Oriol Servia, Panther DRR prove their mettle

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If Oriol Servia and the Panther Dreyer and Reinbold Racing team must end their season following the Indianapolis 500 later this month, their fourth-place finish in Sunday’s Sao Paulo Indy 300 should be enough proof that they intend to go down swinging.

Last week, the team confirmed reports that it would not return to the track this year after the ‘500’ if additional funding was not found. But despite the situation, they came through with an admirable effort in Brazil.

It was a great car today,” said Servia, who started from 13th position. “The last two races, I had a great car in qualifying. The way the wrecks in qualifying have gone, we have started at the back, but we have gone through the field twice today and finished fourth. I really thought we had a podium; really, we had a car to win.”

Servia proved quite game throughout the event and took his No. 22 Valspar Chevrolet as high as second before coming to pit road under green flag conditions on Lap 50. However, the caution came out one lap later for Tony Kanaan coming to a stop on the front stretch, and Servia was shuffled back to 11th as a result.

Undeterred, the Spaniard went to work and climbed back into the Top 5 following restarts at Laps 52 and 58. He would stay there, passing Josef Newgarden in the final corner of the race for his fourth-place finish (his best of the season).

Now the team must shift focus to what may be their last race of 2013 — a prospect that Servia fervently hopes they can keep from happening.

“It’s just — I don’t know what is going to happen in the future,” Servia said. “…We work so hard to have the car and the team we have. We are contenders. We just need to find a little more money to continue, but I’m very happy today.

“We are working well, we are doing our jobs right, and something is going to happen.”

Valiant efforts from Hunter-Reay, Dixon come up just short at Road America

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Ryan Hunter-Reay and Scott Dixon drove about as hard as they possibly could during Sunday’s KOHLER Grand Prix, and they both drove nearly perfect races.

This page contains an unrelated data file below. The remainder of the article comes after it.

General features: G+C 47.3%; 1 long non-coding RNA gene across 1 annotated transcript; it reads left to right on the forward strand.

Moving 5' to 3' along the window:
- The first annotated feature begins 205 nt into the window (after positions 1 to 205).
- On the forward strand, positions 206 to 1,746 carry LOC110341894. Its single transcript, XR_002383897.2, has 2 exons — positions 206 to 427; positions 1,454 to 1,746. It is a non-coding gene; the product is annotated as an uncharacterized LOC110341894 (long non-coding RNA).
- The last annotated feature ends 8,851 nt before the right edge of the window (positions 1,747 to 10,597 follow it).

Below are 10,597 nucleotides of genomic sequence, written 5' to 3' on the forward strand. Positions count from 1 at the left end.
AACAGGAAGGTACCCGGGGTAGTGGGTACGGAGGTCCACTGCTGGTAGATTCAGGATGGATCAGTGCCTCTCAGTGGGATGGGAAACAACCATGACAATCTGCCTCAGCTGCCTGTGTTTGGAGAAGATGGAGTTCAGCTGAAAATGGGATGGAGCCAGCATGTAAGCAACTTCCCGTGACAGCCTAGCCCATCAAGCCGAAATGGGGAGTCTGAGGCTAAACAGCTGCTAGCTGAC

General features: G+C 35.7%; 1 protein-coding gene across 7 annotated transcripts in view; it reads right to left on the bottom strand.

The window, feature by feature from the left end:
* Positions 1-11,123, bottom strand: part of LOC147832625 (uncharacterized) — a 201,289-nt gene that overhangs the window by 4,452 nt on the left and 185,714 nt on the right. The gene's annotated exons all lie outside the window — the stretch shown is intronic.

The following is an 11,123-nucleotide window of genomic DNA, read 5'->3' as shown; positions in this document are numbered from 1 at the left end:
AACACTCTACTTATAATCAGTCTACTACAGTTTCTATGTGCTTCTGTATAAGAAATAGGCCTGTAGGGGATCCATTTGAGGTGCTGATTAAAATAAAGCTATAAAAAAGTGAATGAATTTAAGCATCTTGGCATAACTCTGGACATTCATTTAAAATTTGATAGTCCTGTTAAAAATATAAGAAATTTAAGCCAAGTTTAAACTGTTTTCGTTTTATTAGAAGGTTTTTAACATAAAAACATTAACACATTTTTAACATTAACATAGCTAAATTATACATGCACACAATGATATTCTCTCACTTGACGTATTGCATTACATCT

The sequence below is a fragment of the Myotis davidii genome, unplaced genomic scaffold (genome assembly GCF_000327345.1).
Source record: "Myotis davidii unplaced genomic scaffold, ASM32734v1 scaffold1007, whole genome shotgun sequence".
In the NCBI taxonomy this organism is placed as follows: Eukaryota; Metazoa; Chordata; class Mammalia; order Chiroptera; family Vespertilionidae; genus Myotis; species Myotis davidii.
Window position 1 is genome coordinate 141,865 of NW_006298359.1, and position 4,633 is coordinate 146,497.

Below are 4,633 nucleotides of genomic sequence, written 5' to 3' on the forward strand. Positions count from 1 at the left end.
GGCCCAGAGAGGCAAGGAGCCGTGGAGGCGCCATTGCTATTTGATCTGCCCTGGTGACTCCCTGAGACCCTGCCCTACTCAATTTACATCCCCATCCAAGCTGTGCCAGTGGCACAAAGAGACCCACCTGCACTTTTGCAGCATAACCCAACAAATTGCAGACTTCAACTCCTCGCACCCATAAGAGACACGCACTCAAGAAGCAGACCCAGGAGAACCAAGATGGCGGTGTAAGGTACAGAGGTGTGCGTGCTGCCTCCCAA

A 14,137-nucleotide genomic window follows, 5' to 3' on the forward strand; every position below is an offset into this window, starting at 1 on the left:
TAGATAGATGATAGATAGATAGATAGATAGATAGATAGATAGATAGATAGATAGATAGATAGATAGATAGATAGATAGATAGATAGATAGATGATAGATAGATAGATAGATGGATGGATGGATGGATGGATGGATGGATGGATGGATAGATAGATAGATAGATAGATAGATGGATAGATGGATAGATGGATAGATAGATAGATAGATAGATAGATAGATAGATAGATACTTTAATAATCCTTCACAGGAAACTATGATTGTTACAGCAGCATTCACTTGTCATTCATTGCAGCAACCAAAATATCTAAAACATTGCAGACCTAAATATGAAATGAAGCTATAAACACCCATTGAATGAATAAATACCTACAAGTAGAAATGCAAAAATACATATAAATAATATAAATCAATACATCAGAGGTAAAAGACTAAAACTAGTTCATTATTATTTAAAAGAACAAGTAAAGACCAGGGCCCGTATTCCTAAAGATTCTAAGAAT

Hunter-Reay took advantage of Will Power’s engine issues on the start to immediately jump into second, and stalked pole sitter and leader Josef Newgarden from there, often staying within only a couple car lengths of his gearbox.

Dixon, meanwhile, had a tougher chore after qualifying a disappointing 12th. Further, he was starting in the same lane as Will Power, and when Power had engine issues when the green flag waved, Dixon was one of several drivers who was swamped in the aftermath.

Scott Dixon had to come from deep in the field on Sunday’s KOHLER Grand Prix. Photo: IndyCar

However, as is his style, he quietly worked his way forward, running sixth after the opening round of pit stops, and then working his way up to third after the second round of stops.

It all meant that, after Lap 30, Newgarden, Hunter-Reay, and Dixon were nose-to-tail at the front, with the latter two in position to challenge for the win.

Yet, neither was able to do so. Hunter-Reay never got close enough to try to pass Newgarden, while Dixon couldn’t do so on either Hunter-Reay or Newgarden. And, neither driver went longer in their final stint – Dixon was actually the first of that group to pit, doing so on Lap 43, with Hunter-Reay and Newgarden pitting together one lap later.

And Newgarden pulled away in the final stint, winning by over three seconds, leaving Hunter-Reay and Dixon to finish second and third.

It was a somewhat bitter pill to swallow, with Hunter-Reay noting that he felt like he had enough to challenge for a win.

“I felt like we had the pace for (Newgarden), especially in the first two stints,” he asserted. “I really felt like it was going to be a really good race between us. Whether it be first, second, third, fourth stint – I didn’t know when it was going to come.”

He added that, if he could do it over again, he would have been more aggressive and tried to pass Newgarden in the opening stint.

“In hindsight, I should have pressured him a bit more in the first stint,” Hunter-Reay lamented. “We were focused on a fuel number at the time. Unfortunately that Penske fuel number comes into play, can’t really go hard.”

Dixon, meanwhile, expressed more disappointment in the result, asserting that qualifying better would have put him in a possibly race-winning position.

“I think had we started a little further up, we could have had a good shot at trying to fight for the win today,” he expressed.

The disappointment for Dixon also stems from the knowledge that his No. 9 PNC Bank Honda had the pace to win, especially longer into a run.

“The car was pretty good on the long stint,” he asserted. “I think for us the saving grace was probably the black tire stint two. We closed a hefty gap there. We were able to save fuel early in the first stint, which enabled us to go a lap longer than everybody, had the overcut for the rest of the race.

“I think speed-wise we were right there. Had a bit of a crack at Hunter-Reay on his out lap on the last stint there, but cooked it too much going into (Turn 14), got a bit loose, lost momentum. That would have been really the only chance of passing him.”

Dixon remains in the championship lead, however, by 45 points, while Hunter-Reay moved up to second, tied with Andretti Autosport teammate Alexander Rossi.

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